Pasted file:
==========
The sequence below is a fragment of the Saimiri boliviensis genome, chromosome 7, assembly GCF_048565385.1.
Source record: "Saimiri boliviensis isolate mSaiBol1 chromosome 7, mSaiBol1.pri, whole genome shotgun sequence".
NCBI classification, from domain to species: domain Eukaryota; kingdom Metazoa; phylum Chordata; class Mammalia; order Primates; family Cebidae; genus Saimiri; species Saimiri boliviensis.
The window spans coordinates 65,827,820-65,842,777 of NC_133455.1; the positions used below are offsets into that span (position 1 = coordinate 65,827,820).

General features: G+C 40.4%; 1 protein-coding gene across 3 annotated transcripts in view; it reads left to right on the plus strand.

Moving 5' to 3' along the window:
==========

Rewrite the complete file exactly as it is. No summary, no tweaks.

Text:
The sequence below is a fragment of the Saimiri boliviensis genome, chromosome 7, assembly GCF_048565385.1.
Source record: "Saimiri boliviensis isolate mSaiBol1 chromosome 7, mSaiBol1.pri, whole genome shotgun sequence".
NCBI classification, from domain to species: domain Eukaryota; kingdom Metazoa; phylum Chordata; class Mammalia; order Primates; family Cebidae; genus Saimiri; species Saimiri boliviensis.
The window spans coordinates 65,827,820-65,842,777 of NC_133455.1; the positions used below are offsets into that span (position 1 = coordinate 65,827,820).

General features: G+C 40.4%; 1 protein-coding gene across 3 annotated transcripts in view; it reads left to right on the plus strand.

Moving 5' to 3' along the window: